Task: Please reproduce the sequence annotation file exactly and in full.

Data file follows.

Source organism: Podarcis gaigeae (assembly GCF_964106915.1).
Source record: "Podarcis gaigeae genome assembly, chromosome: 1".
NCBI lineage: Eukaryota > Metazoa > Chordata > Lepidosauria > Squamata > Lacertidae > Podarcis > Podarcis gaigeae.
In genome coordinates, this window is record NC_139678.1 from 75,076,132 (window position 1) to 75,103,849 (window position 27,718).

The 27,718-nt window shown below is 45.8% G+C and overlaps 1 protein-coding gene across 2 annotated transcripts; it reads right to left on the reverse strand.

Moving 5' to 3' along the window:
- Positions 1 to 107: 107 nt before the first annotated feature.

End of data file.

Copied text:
Source organism: Podarcis gaigeae (assembly GCF_964106915.1).
Source record: "Podarcis gaigeae genome assembly, chromosome: 1".
NCBI lineage: Eukaryota > Metazoa > Chordata > Lepidosauria > Squamata > Lacertidae > Podarcis > Podarcis gaigeae.
In genome coordinates, this window is record NC_139678.1 from 75,076,132 (window position 1) to 75,103,849 (window position 27,718).

The 27,718-nt window shown below is 45.8% G+C and overlaps 1 protein-coding gene across 2 annotated transcripts; it reads right to left on the reverse strand.

Moving 5' to 3' along the window:
- Positions 1 to 107: 107 nt before the first annotated feature.